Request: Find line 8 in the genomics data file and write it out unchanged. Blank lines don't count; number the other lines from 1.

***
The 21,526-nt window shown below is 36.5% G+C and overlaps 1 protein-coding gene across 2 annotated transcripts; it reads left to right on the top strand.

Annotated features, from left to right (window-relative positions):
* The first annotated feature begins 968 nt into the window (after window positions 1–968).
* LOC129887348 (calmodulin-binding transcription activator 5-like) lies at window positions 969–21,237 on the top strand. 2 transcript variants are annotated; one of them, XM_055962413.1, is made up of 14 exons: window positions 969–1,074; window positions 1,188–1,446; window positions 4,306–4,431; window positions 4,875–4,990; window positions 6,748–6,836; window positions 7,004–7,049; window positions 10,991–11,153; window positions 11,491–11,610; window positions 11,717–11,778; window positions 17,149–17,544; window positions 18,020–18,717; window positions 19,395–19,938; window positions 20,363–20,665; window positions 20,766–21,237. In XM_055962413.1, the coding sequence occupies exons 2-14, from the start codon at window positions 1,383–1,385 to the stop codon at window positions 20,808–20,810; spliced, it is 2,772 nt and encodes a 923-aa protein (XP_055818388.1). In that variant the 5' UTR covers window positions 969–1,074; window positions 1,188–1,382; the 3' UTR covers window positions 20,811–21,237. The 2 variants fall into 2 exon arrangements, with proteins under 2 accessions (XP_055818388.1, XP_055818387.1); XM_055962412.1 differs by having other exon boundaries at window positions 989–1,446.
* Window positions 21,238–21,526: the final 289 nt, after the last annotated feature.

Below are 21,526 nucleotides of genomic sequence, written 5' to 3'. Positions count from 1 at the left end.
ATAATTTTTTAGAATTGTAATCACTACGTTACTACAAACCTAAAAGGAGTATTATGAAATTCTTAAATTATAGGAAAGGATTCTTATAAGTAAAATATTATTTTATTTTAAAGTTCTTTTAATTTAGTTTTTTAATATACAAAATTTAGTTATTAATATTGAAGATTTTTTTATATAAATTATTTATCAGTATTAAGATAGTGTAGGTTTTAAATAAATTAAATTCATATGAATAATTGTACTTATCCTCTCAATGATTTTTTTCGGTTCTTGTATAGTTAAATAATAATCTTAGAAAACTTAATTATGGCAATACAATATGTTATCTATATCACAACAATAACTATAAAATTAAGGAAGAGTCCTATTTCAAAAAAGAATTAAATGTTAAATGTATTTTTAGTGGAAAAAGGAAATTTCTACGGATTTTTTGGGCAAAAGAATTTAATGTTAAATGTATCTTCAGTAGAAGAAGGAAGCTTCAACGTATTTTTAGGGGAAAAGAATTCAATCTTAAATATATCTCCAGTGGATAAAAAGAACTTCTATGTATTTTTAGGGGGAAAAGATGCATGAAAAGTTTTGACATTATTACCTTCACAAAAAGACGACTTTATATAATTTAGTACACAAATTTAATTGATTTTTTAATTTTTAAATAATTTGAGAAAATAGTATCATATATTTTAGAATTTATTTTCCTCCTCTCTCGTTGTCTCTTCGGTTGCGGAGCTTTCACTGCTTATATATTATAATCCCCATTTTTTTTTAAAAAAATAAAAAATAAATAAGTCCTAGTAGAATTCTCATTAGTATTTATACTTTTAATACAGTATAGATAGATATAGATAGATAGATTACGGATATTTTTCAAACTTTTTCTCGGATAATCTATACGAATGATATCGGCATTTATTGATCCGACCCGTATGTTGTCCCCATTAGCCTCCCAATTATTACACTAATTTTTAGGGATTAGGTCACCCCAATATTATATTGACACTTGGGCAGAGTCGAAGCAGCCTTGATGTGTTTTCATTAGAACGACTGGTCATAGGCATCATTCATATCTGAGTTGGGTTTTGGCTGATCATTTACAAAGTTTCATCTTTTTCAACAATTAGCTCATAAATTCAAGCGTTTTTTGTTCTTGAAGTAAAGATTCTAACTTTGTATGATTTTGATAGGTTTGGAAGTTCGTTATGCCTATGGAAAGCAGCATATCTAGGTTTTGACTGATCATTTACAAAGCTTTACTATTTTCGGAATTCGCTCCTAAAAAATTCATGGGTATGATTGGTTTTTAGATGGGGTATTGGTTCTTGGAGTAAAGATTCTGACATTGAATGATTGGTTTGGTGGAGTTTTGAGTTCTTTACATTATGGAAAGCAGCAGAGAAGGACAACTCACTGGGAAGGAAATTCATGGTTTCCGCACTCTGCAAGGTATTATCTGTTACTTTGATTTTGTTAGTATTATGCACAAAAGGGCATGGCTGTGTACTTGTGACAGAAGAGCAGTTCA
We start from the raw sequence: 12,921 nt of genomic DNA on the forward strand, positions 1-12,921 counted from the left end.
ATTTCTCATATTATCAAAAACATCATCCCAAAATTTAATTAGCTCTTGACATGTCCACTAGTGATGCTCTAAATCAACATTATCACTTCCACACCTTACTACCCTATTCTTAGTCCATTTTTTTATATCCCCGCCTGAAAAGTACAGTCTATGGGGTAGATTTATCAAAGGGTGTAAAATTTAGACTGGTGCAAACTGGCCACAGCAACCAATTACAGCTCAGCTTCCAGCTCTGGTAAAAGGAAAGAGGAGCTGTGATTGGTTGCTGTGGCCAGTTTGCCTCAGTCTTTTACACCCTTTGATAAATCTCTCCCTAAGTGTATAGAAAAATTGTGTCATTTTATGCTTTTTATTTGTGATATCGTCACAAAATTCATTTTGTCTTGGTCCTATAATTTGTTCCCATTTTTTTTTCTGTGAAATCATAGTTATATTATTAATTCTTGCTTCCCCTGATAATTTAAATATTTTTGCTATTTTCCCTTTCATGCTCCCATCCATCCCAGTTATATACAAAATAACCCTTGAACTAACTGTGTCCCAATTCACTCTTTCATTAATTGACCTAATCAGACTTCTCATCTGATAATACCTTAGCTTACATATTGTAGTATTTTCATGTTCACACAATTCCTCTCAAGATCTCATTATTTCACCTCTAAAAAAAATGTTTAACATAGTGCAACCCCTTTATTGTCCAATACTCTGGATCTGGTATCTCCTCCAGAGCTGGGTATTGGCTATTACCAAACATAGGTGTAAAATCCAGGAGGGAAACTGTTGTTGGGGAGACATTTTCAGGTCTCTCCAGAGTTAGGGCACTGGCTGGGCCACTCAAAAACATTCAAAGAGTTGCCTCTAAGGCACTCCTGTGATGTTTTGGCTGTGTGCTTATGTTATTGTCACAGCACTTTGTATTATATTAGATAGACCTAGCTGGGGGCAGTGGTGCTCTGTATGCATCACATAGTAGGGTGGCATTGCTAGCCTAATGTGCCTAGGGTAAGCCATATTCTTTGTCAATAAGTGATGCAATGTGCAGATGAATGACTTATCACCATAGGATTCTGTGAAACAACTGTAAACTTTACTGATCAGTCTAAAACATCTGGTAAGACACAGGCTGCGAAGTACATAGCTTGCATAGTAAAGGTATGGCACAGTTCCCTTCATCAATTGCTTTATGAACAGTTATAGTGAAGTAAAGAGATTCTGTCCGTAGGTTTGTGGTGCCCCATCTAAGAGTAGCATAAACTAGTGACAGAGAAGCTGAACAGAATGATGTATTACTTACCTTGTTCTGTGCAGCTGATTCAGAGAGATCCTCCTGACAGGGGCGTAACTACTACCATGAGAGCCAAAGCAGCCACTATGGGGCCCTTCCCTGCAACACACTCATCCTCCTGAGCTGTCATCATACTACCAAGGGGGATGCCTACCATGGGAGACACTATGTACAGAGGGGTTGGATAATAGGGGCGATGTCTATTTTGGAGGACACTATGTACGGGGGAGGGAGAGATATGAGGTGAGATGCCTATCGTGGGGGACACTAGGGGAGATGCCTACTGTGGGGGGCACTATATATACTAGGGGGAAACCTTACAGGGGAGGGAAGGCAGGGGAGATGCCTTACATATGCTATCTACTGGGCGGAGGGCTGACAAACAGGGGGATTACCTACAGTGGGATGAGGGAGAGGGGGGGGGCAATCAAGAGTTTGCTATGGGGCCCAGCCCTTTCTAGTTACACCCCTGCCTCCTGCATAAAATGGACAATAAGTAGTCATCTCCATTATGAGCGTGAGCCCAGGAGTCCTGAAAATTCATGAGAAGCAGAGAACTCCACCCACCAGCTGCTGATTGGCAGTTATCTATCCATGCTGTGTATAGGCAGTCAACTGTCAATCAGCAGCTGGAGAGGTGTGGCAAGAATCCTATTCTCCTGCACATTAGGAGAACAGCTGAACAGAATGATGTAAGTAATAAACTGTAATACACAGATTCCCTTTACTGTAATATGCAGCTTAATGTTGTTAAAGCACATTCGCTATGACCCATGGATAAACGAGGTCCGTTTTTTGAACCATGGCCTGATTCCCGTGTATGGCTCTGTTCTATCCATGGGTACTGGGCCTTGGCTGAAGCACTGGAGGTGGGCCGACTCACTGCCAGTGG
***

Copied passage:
We start from the raw sequence: 12,921 nt of genomic DNA on the forward strand, positions 1-12,921 counted from the left end.